If I were to force the client to have the experience, against the will of my client, I could be completely liable, and may rightfully be exposing myself to the legal ramifications which may come from doing so.

The client, any client, always has the right to opt-out of any process at any time, and if I do not honor that I am putting my reputation and practice at risk.

You can see where I am going with this:

You can at any time use this same statement,

I don’t think I am ready for that part of this process right now.

This is an inoffensive, yet firm, “No,” which is recognized by the court.

Initiating this tactic will avail you the time and space to reassess your relationship with this person and decide how to best approach the issue. Curtailing the relationship is probably the first order of business if you’re feeling awkward, pressured, or threatened.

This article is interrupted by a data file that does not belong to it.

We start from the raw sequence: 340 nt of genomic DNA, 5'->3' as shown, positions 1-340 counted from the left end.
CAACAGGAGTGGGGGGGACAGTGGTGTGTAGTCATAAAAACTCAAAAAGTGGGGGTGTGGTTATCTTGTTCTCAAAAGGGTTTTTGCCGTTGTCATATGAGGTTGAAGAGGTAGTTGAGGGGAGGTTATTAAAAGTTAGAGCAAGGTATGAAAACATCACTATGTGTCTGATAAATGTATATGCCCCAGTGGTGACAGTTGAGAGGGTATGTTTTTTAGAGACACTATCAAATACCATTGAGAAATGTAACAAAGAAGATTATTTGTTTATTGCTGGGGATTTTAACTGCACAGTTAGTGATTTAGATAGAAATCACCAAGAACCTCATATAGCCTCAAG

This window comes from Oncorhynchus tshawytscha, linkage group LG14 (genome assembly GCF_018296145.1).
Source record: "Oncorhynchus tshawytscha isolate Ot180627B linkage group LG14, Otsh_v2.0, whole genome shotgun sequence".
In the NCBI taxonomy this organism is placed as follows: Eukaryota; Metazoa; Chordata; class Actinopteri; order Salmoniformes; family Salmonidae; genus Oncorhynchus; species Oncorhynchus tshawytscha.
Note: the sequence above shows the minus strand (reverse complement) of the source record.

Unfortunately, you will not have found this information until after you’ve been victimized by a sexual predator (who are mostly men, but there are also female sexual predators in leadership positions as well).

If I could advise anyone who is thinking about entering into a coaching, mentoring, or spiritual relationship, prior to joining any group of any kind, I would tell them to

Read the group’s or practitioner’s Code of Ethics, first.

If they have them printed on their letterhead and you can have a copy of it, this is a legal contract. Even if they claim, “separation of church and state,” and they have a policy prohibiting the exploitation of their members or clients, this is perceived by the court as a legal contract, and you are protected.

You never have to be a victim of a spiritual sex predator ever again.

And when you feel uncomfortable in any process, by all means, opt-out by saying,

I don’t think I am ready for that part of this process right now.